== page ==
Fact 2. April 24, 2017, a young black woman named Dandara Tonantzin Castro, representative of the National Council for the Promotion of Racial Equality and director of the State Union of Students of Minas Gerais (UEE-MG), was physically and verbally assaulted by a group of white men during a graduation party for the course of Civil Engineering of the Federal University of Uberlândia – UFU, for wearing a turban. Dandara had her turban snatched from her head by a white student who, after trampling on the accessory, called on other colleagues to do the same, and so when the battered woman retrieved her turban from the floor, they threw beer on her head. Dandara’s account was posted on Facebook, but did not receive empathy and viralization like that of young white Thauane. The racism suffered by Dandara doesn’t seem to be important to society, as does the debate on the subject. When whites are “offended” by cultural appropriation the subject appears to be more urgent and relevant.
Mallu Magalhães – “Você Não Presta”
Mallu Magalhães and cultural appropriation
In the period of debates about cultural appropriation, referring to the case that occurred with Thauane Cordeiro, in the social networks all gave opinions on the issue, personal opinions without any basis and/ or study about the concept. Among the many empty and reductionist opinions on cultural appropriation, Djamila Ribeiro, a researcher in the area of Political and Feminist Philosophy and former deputy secretary of the Secretariat of Human Rights and Citizenship of São Paulo, published in her Facebook profile a text about the debates in respect to cultural appropriation, of which I highlight an excerpt:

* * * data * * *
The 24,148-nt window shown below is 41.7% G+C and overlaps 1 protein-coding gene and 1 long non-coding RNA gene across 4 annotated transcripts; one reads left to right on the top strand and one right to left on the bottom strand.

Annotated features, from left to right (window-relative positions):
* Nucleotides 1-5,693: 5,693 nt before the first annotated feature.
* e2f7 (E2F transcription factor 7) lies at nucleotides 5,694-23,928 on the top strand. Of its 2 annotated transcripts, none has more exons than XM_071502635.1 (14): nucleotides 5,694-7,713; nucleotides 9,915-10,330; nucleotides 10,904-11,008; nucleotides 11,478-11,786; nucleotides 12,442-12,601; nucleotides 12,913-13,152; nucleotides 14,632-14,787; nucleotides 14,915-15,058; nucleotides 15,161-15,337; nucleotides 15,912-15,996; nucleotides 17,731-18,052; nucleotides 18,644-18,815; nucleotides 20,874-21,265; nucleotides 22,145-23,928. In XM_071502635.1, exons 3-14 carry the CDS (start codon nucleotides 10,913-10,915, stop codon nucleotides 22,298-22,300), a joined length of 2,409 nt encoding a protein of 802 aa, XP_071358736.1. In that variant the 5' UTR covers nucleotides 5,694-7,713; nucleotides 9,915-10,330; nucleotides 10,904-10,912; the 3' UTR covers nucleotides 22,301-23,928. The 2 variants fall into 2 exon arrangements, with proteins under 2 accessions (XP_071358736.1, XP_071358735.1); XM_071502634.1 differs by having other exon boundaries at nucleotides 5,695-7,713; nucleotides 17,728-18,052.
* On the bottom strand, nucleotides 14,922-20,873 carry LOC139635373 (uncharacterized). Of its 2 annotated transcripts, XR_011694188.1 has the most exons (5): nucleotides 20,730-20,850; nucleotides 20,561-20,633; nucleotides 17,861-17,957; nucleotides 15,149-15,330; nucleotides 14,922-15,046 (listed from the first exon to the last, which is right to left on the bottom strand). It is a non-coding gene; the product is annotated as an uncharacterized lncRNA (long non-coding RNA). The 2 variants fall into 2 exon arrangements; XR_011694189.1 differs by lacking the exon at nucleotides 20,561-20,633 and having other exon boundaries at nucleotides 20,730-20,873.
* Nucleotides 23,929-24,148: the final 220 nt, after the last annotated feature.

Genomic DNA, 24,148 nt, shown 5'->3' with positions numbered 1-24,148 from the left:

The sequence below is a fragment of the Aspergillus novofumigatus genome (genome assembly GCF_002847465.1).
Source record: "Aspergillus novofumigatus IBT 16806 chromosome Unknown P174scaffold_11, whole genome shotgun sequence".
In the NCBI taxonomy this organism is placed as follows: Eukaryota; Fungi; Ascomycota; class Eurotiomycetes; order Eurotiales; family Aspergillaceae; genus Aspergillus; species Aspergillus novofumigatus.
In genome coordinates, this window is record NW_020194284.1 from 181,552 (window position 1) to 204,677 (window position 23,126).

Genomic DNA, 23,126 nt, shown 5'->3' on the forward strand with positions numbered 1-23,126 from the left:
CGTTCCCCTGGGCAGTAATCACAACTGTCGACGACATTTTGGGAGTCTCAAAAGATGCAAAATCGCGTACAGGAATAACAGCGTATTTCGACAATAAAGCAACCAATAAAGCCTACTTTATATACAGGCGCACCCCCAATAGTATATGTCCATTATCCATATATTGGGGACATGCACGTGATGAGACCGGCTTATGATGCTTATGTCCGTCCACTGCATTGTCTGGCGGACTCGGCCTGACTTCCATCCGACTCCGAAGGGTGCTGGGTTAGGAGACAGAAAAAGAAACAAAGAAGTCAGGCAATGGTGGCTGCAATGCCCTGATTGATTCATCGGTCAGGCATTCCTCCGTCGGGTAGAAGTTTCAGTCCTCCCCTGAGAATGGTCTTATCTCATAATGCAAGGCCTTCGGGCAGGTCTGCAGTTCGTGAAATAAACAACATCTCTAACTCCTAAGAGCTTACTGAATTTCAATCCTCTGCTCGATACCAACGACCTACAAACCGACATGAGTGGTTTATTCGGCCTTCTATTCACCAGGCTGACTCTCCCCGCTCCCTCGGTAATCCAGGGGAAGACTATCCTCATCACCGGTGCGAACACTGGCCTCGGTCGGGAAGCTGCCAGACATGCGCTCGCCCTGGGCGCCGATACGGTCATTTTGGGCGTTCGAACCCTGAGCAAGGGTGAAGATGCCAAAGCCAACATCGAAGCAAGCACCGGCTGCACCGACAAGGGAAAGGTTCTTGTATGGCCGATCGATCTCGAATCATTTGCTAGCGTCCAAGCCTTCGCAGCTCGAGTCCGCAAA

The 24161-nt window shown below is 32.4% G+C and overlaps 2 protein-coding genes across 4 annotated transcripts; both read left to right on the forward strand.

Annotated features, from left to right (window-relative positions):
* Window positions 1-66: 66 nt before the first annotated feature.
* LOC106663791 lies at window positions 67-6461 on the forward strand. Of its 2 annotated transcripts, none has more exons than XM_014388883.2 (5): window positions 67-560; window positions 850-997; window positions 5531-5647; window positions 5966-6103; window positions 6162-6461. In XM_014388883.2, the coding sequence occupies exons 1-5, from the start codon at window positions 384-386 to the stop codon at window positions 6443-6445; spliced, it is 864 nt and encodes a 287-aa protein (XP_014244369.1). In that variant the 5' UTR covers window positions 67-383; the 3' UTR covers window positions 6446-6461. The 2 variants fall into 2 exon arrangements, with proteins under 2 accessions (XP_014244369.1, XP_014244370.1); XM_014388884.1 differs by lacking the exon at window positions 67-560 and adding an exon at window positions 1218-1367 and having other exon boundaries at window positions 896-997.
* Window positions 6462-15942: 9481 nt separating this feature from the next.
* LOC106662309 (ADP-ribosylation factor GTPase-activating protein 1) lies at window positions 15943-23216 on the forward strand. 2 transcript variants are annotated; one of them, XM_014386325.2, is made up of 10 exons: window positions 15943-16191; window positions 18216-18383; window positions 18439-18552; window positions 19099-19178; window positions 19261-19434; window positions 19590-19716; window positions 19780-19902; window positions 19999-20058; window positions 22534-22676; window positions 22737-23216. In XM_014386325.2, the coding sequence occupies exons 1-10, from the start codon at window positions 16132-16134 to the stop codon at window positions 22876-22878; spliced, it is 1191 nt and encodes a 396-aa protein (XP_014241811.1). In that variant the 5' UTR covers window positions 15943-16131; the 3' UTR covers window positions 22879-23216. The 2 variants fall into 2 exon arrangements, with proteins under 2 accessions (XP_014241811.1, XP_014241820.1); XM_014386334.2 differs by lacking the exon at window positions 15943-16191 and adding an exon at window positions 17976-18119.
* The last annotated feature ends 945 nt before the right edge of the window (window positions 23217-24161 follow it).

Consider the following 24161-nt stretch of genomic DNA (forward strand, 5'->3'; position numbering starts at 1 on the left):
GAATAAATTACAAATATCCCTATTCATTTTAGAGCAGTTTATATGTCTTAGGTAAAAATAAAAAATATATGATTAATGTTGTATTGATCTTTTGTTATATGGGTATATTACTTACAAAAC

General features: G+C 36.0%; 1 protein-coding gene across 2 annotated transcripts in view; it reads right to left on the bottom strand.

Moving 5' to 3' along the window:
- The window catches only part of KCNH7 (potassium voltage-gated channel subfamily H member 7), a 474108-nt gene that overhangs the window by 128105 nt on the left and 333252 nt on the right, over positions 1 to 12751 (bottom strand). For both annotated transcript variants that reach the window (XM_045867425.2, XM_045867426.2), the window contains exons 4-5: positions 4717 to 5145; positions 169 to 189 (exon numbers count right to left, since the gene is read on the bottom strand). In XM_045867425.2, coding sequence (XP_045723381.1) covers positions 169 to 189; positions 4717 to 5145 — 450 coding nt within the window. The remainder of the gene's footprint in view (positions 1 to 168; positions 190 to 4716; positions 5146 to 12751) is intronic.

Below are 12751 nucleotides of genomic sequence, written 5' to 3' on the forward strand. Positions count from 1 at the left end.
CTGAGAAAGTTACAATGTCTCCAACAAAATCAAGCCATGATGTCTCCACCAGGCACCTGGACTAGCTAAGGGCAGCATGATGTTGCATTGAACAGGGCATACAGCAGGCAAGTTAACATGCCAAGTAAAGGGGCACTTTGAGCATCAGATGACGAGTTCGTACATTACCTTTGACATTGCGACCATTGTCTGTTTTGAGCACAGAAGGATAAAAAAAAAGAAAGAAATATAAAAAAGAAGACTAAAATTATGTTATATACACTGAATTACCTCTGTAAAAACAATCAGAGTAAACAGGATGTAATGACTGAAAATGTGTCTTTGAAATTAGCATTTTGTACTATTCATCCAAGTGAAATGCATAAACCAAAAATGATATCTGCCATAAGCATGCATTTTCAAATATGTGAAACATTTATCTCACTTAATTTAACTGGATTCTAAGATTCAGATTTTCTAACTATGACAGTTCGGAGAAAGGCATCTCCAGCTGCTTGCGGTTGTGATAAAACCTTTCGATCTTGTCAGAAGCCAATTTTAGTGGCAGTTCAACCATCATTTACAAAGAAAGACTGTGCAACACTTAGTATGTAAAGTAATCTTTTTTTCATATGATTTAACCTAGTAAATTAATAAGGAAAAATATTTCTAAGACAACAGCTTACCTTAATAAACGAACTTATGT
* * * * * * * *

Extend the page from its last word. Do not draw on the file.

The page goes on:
“The debate on cultural appropriation cannot be done individually, in my view. I am more interested in discussing why companies profit from cultura negra (black culture) while the população negra (black population) dies. Because mediocre white singers get rich singing samba while genius black songwriters and singers die or will die in poverty.”
But what does this have to do with Mallu Magalhães? Everything!
Mallu Magalhães appeared in 2007 on the defunct MySpace site and soon began to find success on the web. The girl started out playing folk, played guitar and composed her own watery songs with little sugar, but after starting a relationship with Marcelo Camelo, she started flirting with more Brazilian musical rhythms. So it was with “Sambinha Bom”, a single released in 2011, from the album Pitanga.
After a while without releasing solo album, Mallu Magalhães resurfaced this week with the single “Você Não Presta”, a samba-pop song – I don’t know if this nomenclature exists – a tasty ditty that makes everyone want to dance. The lyrics of the song, well… always leaves something to be desired. But what interests us here is the single’s video.
If it were not enough to be a very limited samba singer, Mallu Magalhães decided to make a clip with an aesthetic full of references from the cultura negra from hip-hop and Rio funk. The video is well directed and has a beautiful photography – it looks like a Nike commercial, it would be a nice clip if it were, for example, the Dream Team of Passinho, but it is not. In the clip, Mallu shows all her lack of ginga (swing/swag) amidst the pile of black dancers with their sweaty bodies dancing, while the white hipster girl is there dressed/behaving and making a garish face. Mallu seems to be the leader of that gang of black shirtless, dancers greased up in oil, a sinhá “amiga” dos escravos (the missy/friend of the slaves)”, but everyone knows who’s in charge.
There is no representation of black culture when blacks are extras and their bodies are in the service of the white aesthetic, there is only exploitation and appeal. Mallu Magalhães showed us what cultural appropriation and racism are, I hope we have learned and stop using it in pop music.